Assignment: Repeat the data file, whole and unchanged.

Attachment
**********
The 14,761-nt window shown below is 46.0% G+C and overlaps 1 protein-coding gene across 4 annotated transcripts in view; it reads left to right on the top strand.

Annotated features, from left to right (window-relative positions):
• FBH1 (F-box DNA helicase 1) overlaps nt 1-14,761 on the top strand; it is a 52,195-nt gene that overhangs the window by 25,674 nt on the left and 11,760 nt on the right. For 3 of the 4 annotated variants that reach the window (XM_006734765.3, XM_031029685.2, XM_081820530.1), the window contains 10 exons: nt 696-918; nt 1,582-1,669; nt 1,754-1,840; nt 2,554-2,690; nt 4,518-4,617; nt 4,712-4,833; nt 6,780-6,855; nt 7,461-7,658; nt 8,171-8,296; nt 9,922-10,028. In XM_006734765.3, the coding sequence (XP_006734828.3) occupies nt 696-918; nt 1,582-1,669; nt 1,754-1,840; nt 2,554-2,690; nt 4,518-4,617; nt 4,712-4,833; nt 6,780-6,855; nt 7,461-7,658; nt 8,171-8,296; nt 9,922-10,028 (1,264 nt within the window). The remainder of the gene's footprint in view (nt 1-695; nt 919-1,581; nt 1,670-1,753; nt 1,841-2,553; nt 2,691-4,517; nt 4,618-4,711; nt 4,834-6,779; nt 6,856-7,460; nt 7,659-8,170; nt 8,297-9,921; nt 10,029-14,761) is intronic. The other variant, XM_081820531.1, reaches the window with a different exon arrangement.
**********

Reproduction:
The 14,761-nt window shown below is 46.0% G+C and overlaps 1 protein-coding gene across 4 annotated transcripts in view; it reads left to right on the top strand.

Annotated features, from left to right (window-relative positions):
• FBH1 (F-box DNA helicase 1) overlaps nt 1-14,761 on the top strand; it is a 52,195-nt gene that overhangs the window by 25,674 nt on the left and 11,760 nt on the right. For 3 of the 4 annotated variants that reach the window (XM_006734765.3, XM_031029685.2, XM_081820530.1), the window contains 10 exons: nt 696-918; nt 1,582-1,669; nt 1,754-1,840; nt 2,554-2,690; nt 4,518-4,617; nt 4,712-4,833; nt 6,780-6,855; nt 7,461-7,658; nt 8,171-8,296; nt 9,922-10,028. In XM_006734765.3, the coding sequence (XP_006734828.3) occupies nt 696-918; nt 1,582-1,669; nt 1,754-1,840; nt 2,554-2,690; nt 4,518-4,617; nt 4,712-4,833; nt 6,780-6,855; nt 7,461-7,658; nt 8,171-8,296; nt 9,922-10,028 (1,264 nt within the window). The remainder of the gene's footprint in view (nt 1-695; nt 919-1,581; nt 1,670-1,753; nt 1,841-2,553; nt 2,691-4,517; nt 4,618-4,711; nt 4,834-6,779; nt 6,856-7,460; nt 7,659-8,170; nt 8,297-9,921; nt 10,029-14,761) is intronic. The other variant, XM_081820531.1, reaches the window with a different exon arrangement.